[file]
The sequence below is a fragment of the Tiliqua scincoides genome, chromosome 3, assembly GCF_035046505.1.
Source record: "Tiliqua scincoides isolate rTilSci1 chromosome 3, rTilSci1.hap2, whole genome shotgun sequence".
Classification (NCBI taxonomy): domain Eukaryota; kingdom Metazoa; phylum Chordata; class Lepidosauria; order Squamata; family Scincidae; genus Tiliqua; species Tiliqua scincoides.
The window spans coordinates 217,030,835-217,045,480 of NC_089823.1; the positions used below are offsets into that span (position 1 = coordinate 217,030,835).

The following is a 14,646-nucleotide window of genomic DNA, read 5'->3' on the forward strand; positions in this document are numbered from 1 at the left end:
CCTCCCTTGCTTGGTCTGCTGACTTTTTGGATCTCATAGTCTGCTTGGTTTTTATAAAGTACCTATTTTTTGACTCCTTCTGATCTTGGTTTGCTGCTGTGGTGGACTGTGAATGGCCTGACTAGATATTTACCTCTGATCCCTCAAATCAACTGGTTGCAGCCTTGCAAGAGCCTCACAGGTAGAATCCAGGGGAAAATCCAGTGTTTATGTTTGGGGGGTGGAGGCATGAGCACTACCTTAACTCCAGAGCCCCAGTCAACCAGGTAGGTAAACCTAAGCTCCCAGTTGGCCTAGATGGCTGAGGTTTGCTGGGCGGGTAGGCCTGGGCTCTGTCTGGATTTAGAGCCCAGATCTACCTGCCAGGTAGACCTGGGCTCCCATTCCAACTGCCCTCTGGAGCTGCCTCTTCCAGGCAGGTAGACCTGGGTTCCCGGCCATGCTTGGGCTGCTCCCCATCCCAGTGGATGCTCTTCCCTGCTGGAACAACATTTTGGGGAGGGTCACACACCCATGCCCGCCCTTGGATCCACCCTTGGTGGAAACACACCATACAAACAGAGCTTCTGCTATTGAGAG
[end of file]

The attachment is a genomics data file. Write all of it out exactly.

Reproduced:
The sequence below is a fragment of the Tiliqua scincoides genome, chromosome 3, assembly GCF_035046505.1.
Source record: "Tiliqua scincoides isolate rTilSci1 chromosome 3, rTilSci1.hap2, whole genome shotgun sequence".
Classification (NCBI taxonomy): domain Eukaryota; kingdom Metazoa; phylum Chordata; class Lepidosauria; order Squamata; family Scincidae; genus Tiliqua; species Tiliqua scincoides.
The window spans coordinates 217,030,835-217,045,480 of NC_089823.1; the positions used below are offsets into that span (position 1 = coordinate 217,030,835).

The following is a 14,646-nucleotide window of genomic DNA, read 5'->3' on the forward strand; positions in this document are numbered from 1 at the left end:
CCTCCCTTGCTTGGTCTGCTGACTTTTTGGATCTCATAGTCTGCTTGGTTTTTATAAAGTACCTATTTTTTGACTCCTTCTGATCTTGGTTTGCTGCTGTGGTGGACTGTGAATGGCCTGACTAGATATTTACCTCTGATCCCTCAAATCAACTGGTTGCAGCCTTGCAAGAGCCTCACAGGTAGAATCCAGGGGAAAATCCAGTGTTTATGTTTGGGGGGTGGAGGCATGAGCACTACCTTAACTCCAGAGCCCCAGTCAACCAGGTAGGTAAACCTAAGCTCCCAGTTGGCCTAGATGGCTGAGGTTTGCTGGGCGGGTAGGCCTGGGCTCTGTCTGGATTTAGAGCCCAGATCTACCTGCCAGGTAGACCTGGGCTCCCATTCCAACTGCCCTCTGGAGCTGCCTCTTCCAGGCAGGTAGACCTGGGTTCCCGGCCATGCTTGGGCTGCTCCCCATCCCAGTGGATGCTCTTCCCTGCTGGAACAACATTTTGGGGAGGGTCACACACCCATGCCCGCCCTTGGATCCACCCTTGGTGGAAACACACCATACAAACAGAGCTTCTGCTATTGAGAG